ATM3040 - Physical meteorology
6 points, SCA Band 0 (NATIONAL PRIORITY), 0.125 EFTSL
Undergraduate Faculty of Science
Leader(s): Professor Christian Jakob
Clayton First semester 2009 (Day)
Physical meteorology examines the major physical forces that affect the behaviour of the atmosphere, specifically radiative transfer and precipitation. The radiative transfer section focuses on the scattering, absorption and emission of radiant energy within the atmosphere and how this knowledge is exploited by remote satellite and ground-based instrumentation. The cloud microphysics section focuses on the development of precipitation, as well as the interaction between clouds and aerosols.
On completion of this unit students will be able to demonstrate: an understanding of the development of precipitation through nucleation, condensation and then collision and coalescence; an understanding of the basic principles of long wave and short wave radiative transfer and apply these principles to weather radar and satellite imagery. Students will also be able to demonstrate competence in information technology, data handling, laboratory skills, communication skills and teamwork as appropriate for the discipline of atmospheric science.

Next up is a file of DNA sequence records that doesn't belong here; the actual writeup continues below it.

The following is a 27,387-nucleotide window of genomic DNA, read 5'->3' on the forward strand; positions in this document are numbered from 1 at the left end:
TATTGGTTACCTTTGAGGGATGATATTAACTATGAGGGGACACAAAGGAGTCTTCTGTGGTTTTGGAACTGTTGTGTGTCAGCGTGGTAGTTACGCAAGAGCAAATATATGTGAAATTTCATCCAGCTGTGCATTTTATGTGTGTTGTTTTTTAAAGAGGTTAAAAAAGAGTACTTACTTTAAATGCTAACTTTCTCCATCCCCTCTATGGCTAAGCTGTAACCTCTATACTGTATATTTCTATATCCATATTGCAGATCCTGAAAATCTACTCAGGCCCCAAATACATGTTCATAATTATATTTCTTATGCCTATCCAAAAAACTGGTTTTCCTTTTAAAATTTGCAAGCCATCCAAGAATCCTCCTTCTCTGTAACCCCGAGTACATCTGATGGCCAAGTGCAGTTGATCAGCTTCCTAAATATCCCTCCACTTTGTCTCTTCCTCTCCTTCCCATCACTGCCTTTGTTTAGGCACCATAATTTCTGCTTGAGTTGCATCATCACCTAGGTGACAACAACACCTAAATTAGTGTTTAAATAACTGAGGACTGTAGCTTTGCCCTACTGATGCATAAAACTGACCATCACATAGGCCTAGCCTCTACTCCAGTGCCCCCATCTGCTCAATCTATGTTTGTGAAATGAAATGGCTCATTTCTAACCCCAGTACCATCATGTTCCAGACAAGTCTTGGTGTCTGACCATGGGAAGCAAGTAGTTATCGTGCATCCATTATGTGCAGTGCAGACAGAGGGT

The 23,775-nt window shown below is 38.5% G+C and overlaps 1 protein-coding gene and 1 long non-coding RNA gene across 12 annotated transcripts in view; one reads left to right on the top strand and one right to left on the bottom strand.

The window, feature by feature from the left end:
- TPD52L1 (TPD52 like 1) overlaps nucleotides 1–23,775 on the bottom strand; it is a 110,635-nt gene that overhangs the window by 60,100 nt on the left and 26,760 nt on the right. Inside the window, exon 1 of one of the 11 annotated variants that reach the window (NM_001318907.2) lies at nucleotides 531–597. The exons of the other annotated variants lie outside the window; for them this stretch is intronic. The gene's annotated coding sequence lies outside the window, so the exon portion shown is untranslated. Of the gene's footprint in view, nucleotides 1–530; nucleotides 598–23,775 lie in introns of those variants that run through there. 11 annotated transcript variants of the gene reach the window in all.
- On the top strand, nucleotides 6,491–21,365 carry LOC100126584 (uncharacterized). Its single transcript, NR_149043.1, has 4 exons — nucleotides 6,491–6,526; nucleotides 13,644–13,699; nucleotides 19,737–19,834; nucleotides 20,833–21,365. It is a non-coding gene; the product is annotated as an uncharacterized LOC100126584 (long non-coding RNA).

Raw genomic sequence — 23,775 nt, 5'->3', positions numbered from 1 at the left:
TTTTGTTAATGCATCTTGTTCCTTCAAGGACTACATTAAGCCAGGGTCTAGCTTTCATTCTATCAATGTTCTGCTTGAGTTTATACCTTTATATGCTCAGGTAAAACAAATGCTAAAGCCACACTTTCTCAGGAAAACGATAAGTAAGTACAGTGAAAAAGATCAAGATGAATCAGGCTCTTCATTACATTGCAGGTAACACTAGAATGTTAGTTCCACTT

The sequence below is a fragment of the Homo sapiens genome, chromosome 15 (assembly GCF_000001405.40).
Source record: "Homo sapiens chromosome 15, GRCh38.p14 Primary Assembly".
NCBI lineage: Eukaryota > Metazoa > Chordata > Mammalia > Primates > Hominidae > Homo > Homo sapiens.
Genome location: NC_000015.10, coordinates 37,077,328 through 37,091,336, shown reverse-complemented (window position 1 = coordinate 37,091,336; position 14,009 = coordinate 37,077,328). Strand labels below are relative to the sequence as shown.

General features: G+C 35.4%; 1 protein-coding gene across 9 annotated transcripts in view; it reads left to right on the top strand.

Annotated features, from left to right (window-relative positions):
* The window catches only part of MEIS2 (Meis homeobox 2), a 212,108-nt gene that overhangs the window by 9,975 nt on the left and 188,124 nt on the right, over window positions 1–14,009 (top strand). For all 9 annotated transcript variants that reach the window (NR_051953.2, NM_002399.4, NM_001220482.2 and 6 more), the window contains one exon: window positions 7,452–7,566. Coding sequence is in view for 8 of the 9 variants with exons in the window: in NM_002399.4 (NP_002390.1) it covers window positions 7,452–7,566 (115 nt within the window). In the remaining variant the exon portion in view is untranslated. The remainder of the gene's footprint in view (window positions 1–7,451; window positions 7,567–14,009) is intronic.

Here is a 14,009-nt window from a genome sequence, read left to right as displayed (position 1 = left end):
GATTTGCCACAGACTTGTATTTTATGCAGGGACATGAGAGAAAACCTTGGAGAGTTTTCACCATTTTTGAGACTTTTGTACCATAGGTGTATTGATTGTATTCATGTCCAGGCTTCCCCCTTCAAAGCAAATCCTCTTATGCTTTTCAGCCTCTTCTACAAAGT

Final Examination (3 hours): 50%
laboratory work, assignment and tests: 50%
Three 1-hour lectures per week, one 2-hour laboratory/support class per week, plus private study/research time.